There were only two Allied aircraft large enough to deliver the atomic weapons being developed at Los Alamos: the British Avro Lancaster and the American Boeing B-29 Superfortress, first introduced in May 1944. The U.S. Army Air Forces wanted to use the B-29, but it required substantial modification. Ramsey supervised the test drop program, which began at Dahlgren, Virginia, in August 1943, before moving to Muroc Dry Lake, California, in March 1944. Non-explosive bombs were dropped and tracked by radar that Ramsey had earlier helped to develop. His team discovered several problems with the bombs and the aircraft, and they made modifications to correct them.





U.S. forces captured Tinian in the North Marianas Islands from the Japanese in July and August 1944. U.S. forces immediately began constructing the largest airbase of World War II with six runways and facilities for 40,000 personnel. The island was 1,500 miles from mainland Japan and served as a staging base for heavy bomber attacks on Japan. Both the B-29 Enola Gay that dropped the Little Boy atomic bomb on Hiroshima and the B-29 Bockscar that dropped the Fat Man bomb on Nagasaki took off from Tinian on their historic flights.








Norman F. Ramsey Jr. (1915-2011) was born in Washington, D.C., and grew up on army posts to which his father was assigned. He studied mathematics and engineering at Columbia University, from which he graduated in 1935. He studied physics at Cambridge University and received a Ph.D. in physics in 1940. During World War II, Ramsey was involved in radar research before joining the Manhattan Project in 1943. He led a group tasked with integrating the design and delivery of the nuclear weapons developed in the laboratory. After the war, Ramsey returned to Columbia briefly before joining the physics faculty of Harvard University. He taught there from 1948 until his retirement in 1986. In 1960, he received one of the first Ernest Orlando Lawrence Awards in physics. He received the 1989 Nobel Prize in Physics for his invention that had important application in the construction of atomic clocks.





Leslie R. Groves Jr. (1896-1970) was a United States Army General with the Corps of Engineers who oversaw the construction of the Pentagon and directed the Manhattan Project that developed the atomic bomb during World War II. Born in New York to a Protestant pastor who became an army chaplain, Groves graduated from the United States Military Academy in 1918 in a course shortened because of World War I. He entered the Corps of Engineers and gained promotions to major by 1940. In 1941, he was charged with overseeing the construction of the Pentagon, the largest office building in the world, with more than five million square feet. Disappointed that he had not received a combat assignment, Groves instead took charge of the Manhattan Project, designed to develop an atomic bomb. He continued nominally to supervise the Pentagon project to avoid suspicion, gained promotion to brigadier general, and began his work in September 1942. The project headquarters was initially in the War Department building in Washington, but in August 1943, moved to Oak Ridge, Tennessee. He and physicist J. Robert Oppenheimer selected the site in Los Alamos, New Mexico, for a laboratory, and Groves pushed successfully for Oppenheimer to be placed in charge. Groves was in charge of obtaining critical uranium ores internationally and collecting military intelligence on Axis atomic research. Promoted to major general in March 1944, Groves received the Distinguished Service Medal for his work on the Manhattan Project after the war. In 1947, Groves became chief of the Armed Forces Special Weapons Project. He received a promotion to lieutenant general in January 1948, just days before meeting with Army Chief of Staff Dwight D. Eisenhower, who reviewed a long list of complaints against Groves. Assured that he would not become Chief of Engineers, Groves retired in February 1948. From 1948 to 1961, he was a vice president of Sperry Rand, an equipment and electronics firm. After retirement, he served as president of the West Point alumni association and wrote a book on the Manhattan Project, published in 1962.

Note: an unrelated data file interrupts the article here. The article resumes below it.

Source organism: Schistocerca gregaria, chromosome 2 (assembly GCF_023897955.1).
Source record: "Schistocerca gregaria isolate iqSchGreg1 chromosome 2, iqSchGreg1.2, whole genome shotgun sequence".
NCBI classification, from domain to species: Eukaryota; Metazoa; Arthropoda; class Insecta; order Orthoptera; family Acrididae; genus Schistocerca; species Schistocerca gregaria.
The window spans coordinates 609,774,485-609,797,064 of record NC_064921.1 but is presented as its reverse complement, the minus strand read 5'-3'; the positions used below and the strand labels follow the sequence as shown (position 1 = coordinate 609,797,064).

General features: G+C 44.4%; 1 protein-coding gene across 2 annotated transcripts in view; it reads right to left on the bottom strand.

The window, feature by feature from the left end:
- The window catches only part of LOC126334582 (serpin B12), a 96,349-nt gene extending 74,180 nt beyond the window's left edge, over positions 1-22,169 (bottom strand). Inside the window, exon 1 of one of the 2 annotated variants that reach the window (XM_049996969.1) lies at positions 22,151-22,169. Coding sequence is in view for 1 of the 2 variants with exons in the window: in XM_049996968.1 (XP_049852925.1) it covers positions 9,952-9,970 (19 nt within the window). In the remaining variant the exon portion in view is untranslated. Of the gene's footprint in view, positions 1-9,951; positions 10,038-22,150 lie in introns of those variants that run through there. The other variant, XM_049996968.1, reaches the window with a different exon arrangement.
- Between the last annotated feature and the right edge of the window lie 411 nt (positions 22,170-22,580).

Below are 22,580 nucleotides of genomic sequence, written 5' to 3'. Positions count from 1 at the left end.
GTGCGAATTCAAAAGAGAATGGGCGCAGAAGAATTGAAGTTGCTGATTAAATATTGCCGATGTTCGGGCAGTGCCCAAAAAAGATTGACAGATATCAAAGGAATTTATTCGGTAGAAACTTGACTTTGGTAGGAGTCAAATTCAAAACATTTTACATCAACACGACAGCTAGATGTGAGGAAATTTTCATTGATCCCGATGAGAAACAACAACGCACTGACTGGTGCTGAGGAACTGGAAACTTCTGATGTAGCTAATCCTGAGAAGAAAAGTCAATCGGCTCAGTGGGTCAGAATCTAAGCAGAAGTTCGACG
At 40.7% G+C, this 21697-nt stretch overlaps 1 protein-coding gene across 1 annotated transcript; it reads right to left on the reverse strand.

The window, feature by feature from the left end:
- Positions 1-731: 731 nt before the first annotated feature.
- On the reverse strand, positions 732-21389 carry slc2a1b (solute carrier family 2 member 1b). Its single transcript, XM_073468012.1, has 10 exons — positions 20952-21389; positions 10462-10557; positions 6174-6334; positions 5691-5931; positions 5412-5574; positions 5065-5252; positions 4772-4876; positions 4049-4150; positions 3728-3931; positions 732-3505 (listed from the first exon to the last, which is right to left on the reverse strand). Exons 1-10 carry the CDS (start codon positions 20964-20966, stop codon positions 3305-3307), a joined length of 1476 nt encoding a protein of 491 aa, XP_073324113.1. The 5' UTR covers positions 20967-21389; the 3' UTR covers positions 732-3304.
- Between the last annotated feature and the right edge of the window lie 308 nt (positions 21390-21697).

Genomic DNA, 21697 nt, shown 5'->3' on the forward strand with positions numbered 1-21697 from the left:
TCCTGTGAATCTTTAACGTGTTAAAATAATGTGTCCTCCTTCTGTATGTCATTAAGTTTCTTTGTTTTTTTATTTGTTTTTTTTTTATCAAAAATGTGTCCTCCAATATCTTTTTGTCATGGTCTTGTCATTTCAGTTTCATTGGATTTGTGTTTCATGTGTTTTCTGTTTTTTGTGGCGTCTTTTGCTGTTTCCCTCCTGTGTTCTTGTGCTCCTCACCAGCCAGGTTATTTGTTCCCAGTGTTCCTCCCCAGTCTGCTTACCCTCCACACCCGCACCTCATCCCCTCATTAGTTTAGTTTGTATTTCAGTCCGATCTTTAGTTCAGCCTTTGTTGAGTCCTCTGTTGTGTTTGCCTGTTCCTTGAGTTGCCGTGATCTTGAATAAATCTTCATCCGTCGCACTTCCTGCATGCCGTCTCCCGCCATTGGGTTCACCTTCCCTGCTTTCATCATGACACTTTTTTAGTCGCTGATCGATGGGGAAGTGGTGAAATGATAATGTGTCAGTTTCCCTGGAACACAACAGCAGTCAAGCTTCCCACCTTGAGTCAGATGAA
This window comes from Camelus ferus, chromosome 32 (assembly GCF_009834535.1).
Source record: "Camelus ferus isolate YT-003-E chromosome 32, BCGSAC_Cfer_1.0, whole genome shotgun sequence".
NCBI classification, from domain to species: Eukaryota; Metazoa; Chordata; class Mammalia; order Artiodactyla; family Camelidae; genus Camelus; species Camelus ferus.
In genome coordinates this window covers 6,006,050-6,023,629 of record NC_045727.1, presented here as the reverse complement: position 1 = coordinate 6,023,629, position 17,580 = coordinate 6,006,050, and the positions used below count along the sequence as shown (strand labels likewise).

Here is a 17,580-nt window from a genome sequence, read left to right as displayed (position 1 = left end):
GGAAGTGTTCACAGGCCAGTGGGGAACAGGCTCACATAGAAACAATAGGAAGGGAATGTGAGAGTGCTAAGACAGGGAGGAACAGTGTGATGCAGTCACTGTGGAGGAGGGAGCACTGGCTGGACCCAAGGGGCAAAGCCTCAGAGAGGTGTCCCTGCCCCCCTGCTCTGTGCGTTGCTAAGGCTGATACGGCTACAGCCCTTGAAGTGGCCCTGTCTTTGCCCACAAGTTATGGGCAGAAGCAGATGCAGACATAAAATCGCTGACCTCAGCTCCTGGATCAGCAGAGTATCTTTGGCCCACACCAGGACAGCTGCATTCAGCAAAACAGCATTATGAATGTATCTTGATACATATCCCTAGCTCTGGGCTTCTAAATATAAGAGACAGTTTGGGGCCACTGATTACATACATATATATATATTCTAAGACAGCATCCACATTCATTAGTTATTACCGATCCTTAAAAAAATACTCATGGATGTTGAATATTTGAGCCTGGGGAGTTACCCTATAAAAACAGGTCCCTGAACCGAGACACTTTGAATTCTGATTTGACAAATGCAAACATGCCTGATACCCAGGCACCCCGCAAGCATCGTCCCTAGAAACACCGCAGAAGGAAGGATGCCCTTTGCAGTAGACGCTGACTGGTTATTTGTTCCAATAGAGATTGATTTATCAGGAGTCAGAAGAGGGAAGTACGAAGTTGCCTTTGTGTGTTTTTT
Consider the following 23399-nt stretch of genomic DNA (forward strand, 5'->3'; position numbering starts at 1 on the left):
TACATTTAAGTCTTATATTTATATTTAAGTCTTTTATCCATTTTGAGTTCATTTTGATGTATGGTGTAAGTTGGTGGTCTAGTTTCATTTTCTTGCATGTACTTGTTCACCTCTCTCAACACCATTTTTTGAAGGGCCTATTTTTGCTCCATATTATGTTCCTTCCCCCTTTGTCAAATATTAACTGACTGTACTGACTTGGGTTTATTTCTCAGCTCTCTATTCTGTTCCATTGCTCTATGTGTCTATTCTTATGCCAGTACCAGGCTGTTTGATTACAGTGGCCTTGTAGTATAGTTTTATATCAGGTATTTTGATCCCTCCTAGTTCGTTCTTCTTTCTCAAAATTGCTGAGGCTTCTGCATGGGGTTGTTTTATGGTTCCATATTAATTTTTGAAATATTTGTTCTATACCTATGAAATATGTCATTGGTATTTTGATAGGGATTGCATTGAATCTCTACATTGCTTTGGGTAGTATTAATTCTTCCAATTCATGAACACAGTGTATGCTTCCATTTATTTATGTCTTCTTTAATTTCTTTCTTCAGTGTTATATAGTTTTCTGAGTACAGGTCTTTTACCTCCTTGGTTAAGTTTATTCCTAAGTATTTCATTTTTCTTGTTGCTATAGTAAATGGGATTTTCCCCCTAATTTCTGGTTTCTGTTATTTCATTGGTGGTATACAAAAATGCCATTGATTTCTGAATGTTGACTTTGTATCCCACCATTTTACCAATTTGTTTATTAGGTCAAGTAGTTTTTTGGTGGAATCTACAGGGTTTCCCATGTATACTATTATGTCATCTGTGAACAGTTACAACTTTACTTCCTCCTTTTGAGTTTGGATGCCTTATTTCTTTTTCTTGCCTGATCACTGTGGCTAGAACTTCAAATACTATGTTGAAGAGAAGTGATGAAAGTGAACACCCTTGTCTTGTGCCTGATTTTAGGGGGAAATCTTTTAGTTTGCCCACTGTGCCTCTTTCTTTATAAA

WE PROVIDE IN-HOUSE SHIPPING WORLDWIDE.

Contacts

University Archives
(203) 454-0111
88 Danbury Road, Suite 2A
Wilton, CT 06897
USA
LiveAuctioneers Support
info@liveauctioneers.com
iphoneandroidPhone
BACK TO TOP